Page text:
After meeting with Representative Richmond's office, we moved on to meet with Representative Lofgren's office of California.  We haven't met with this office in a long time and thought it would be a good time to touch base since we had the introduction of the bill. During this discussion, some great ideas and concerns came up, including the constitutionality of certain provisions. We were also happy to see that Representative Lofgren's office understands the need for a small-claims process and fully sees this as a possible remedy for photographers.  

After meeting with Lofgren's office, we went on to meet with Representative Bigg's office of Arizona. We met with this office after a long absence and wanted to take the opportunity to have them become more familiar with the small-claims bill. This was a great touch-point meeting, and we are planning on circling back to this office soon. 

We are done with our meetings for the day. We have plenty of great potential co-signers and hope that the interest in the small-claims bill continues to grow. In the meantime, do not forget to contact your representative and urge them to support small claims!


10:00 am: 
PPA is off to D.C once again to continue to fight for your copyrights! As many of you remember, we are in the middle of urging representatives to co-sponsor H.R. 3945 (CASE ACT).

We are going to start the day off meeting with Rep. Zoe Lofgren of California. This is one of the first times we will be meeting with her office in regards to the Small-Claims bill. We are aware that Rep. Lofgren has her hesitations about H.R. 3945 and we are hoping to meet with her and ease some of her concerns and answer many of her questions.

After meeting with Representative Lofgren we are heading to Rep. Richmond of Louisiana. We have met with Rep. Richmond before but had not had a chance to touch base with him since the introduction of H.R 3945. We hope to bring him up to speed on the status of the bill and answer any questions that he may have.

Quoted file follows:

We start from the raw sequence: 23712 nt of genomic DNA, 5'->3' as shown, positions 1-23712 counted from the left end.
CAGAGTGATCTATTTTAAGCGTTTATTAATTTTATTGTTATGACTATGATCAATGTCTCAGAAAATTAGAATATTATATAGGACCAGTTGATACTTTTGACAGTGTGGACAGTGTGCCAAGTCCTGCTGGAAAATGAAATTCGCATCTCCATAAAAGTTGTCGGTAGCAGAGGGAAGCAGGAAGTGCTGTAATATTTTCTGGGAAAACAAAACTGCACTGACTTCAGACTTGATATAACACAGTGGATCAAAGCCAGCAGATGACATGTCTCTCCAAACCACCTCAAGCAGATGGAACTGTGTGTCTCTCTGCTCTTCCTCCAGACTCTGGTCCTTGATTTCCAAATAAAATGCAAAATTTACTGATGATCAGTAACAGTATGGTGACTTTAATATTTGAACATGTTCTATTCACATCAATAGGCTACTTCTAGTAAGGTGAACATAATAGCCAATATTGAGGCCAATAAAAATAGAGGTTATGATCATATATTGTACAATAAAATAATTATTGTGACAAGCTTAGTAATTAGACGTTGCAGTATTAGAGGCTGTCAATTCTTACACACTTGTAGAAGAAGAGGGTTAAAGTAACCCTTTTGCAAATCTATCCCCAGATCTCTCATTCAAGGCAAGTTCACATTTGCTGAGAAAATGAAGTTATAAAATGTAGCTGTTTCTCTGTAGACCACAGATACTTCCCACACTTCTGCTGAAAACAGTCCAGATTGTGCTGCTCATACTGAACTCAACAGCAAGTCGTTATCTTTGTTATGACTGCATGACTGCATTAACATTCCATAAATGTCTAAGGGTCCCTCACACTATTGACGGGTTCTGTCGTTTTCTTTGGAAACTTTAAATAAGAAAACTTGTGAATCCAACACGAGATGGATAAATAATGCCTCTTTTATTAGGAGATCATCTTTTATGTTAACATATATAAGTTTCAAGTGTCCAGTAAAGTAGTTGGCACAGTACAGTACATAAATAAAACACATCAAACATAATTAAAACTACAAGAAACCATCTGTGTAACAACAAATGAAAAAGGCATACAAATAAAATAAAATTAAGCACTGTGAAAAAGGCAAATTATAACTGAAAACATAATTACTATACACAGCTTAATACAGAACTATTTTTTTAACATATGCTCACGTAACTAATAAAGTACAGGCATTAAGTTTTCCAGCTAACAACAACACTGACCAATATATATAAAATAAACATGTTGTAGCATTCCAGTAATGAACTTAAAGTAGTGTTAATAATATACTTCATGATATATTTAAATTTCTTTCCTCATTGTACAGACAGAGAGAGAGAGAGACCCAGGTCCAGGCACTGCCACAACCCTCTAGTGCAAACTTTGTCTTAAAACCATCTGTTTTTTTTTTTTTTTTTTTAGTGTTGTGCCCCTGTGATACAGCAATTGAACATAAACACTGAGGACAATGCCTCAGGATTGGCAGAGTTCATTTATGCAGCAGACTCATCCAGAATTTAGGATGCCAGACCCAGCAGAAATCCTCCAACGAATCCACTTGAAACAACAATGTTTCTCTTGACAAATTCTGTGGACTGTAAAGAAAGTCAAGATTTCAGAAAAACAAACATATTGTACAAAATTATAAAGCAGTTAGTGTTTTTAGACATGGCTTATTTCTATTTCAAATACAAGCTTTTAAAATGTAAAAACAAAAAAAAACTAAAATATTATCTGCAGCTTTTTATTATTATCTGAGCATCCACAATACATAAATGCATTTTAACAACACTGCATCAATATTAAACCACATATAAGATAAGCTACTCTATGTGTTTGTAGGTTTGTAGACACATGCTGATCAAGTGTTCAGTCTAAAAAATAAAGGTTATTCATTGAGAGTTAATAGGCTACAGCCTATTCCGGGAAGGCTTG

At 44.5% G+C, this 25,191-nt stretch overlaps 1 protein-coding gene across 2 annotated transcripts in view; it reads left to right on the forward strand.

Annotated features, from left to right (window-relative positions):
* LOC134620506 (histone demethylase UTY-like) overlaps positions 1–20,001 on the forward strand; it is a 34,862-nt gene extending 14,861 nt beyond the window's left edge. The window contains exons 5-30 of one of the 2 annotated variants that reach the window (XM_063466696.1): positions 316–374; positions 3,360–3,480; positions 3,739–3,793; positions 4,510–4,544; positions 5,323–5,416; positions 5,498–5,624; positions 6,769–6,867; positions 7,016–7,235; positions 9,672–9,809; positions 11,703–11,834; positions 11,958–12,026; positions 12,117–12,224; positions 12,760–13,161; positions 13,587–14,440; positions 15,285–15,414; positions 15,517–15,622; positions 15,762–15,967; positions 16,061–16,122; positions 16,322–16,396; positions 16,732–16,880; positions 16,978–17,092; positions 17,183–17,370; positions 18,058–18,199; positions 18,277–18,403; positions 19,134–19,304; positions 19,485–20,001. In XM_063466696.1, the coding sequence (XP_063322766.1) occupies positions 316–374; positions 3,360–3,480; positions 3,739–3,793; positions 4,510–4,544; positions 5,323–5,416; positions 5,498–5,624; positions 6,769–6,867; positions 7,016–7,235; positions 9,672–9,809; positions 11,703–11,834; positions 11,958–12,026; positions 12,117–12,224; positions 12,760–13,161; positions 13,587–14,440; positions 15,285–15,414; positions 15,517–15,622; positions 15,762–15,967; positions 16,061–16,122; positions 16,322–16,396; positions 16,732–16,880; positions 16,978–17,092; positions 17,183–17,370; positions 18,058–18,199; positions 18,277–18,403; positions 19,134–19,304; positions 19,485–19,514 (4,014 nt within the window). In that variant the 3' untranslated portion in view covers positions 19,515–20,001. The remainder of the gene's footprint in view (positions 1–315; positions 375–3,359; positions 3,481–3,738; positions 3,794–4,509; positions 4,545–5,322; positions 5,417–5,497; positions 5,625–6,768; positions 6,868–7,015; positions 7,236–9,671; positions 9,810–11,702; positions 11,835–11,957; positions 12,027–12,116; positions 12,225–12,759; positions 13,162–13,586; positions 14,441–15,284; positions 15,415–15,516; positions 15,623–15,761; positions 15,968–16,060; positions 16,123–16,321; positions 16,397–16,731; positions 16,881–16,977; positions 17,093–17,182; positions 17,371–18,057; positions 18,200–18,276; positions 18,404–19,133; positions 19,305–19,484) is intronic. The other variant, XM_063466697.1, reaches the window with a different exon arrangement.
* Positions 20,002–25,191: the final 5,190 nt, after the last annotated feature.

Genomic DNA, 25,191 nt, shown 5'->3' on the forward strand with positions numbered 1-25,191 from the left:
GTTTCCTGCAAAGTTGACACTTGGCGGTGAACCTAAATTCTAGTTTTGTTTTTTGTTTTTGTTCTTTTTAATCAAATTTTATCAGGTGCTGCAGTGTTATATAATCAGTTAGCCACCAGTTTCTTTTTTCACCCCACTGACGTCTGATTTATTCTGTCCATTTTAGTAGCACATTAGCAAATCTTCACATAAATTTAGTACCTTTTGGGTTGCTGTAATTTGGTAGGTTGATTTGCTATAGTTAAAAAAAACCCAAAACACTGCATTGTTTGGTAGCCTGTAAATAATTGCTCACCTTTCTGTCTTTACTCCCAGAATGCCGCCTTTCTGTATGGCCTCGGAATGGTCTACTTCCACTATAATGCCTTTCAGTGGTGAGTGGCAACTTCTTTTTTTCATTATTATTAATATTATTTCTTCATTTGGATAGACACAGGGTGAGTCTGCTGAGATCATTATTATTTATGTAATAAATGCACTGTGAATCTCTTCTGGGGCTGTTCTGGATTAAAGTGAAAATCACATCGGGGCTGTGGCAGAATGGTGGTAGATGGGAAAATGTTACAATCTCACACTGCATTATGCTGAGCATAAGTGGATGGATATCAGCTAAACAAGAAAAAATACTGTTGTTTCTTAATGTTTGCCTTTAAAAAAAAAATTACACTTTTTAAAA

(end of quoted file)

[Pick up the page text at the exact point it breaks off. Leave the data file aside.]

After meeting the Representative from Louisiana, we will go on to meet with Rep. Biggs of Arizona. We met with the Representative's office earlier this year and they ask that we keep them up to date on the Small-Claims bill. Since the bill was introduced last month we thought it would be a good time to swing by again to fill them in on Small Claims and urge them to sign on a co-sponsor. 

We have a flight to catch, but stay tuned for more updates! And, as always, don't forget to contact your representative at ppa.com/smallclaims. You can send as many letters or make as many calls as you want!

See Day 2 updates here.
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It's Copyright GO TIME! With HB 3945 currently being worked on in the U.S. House of Representatives, we're farther along than ever in our mission to (finally) bring small-claims copyright protection to photographers like you. In order to join this fight for artists' rights, you need to Be More Informed and PPA will help with that!

Not sure what copyright benefits come with your PPA membership? Not sure if you are doing everything you can to protect your images from infringement? And what is the deal with Copyright Small Claims? Great news! All these questions and plenty more will be answered during tomorrow's informational copyright webinar.

This webinar is FREE and open to all TOMORROW ONLY, so register now and tune in, November 14, 2017, at 3:00 pm ET. 

Oh, and if you're a member of PPA you'll be able to replay this and any PPA webinar at your leisure and however many times you wish (videos uploaded about two weeks after original webinar date)! Block your calendar and join the fight for artists' rights! 

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The copyright system in the United States, while not perfect, has worked well for many creators in the higher-income industries. The harsh reality is, however, that copyright in America does not work at all for small-business creators. The vast majority of creators have very little protection under the law because, without a massive income or corporate support, they have no real option for enforcement - and what good are rights when you can't actually enforce them?

Andrew is the perfect example of the small-business creator. He provides for his family by operating a small photography business through which he provides families in his community a product that will be cherished for generations to come. Andrew photographed an event for a local restaurateur and licensed images to the restaurant for specific marketing purposes.